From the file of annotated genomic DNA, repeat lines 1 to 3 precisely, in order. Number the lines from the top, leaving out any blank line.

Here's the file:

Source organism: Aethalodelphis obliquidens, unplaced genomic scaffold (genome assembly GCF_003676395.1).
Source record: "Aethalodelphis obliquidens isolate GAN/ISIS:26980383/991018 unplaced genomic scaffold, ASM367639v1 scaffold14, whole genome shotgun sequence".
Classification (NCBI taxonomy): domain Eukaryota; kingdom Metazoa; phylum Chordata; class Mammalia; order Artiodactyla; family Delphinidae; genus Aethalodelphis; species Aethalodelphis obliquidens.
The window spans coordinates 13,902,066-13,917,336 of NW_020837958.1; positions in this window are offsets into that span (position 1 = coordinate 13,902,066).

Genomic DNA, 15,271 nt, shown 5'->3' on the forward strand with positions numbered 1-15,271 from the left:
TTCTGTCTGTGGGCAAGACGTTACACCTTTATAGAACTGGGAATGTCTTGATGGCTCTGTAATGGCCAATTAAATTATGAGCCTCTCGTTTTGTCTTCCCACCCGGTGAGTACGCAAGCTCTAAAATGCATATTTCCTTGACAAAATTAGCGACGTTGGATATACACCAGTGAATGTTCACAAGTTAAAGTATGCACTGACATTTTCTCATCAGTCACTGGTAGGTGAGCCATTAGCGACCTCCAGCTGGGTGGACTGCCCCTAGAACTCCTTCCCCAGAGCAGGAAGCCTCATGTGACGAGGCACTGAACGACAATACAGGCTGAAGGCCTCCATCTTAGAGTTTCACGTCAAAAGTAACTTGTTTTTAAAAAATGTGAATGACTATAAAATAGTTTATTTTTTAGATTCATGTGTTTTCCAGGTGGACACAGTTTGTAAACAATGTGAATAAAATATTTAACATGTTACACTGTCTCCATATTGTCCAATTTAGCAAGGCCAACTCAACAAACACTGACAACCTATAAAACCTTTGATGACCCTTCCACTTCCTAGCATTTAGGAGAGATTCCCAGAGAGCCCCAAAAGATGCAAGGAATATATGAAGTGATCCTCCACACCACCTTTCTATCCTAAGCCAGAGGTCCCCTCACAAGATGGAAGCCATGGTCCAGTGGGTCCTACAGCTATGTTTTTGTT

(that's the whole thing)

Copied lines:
Source organism: Aethalodelphis obliquidens, unplaced genomic scaffold (genome assembly GCF_003676395.1).
Source record: "Aethalodelphis obliquidens isolate GAN/ISIS:26980383/991018 unplaced genomic scaffold, ASM367639v1 scaffold14, whole genome shotgun sequence".
Classification (NCBI taxonomy): domain Eukaryota; kingdom Metazoa; phylum Chordata; class Mammalia; order Artiodactyla; family Delphinidae; genus Aethalodelphis; species Aethalodelphis obliquidens.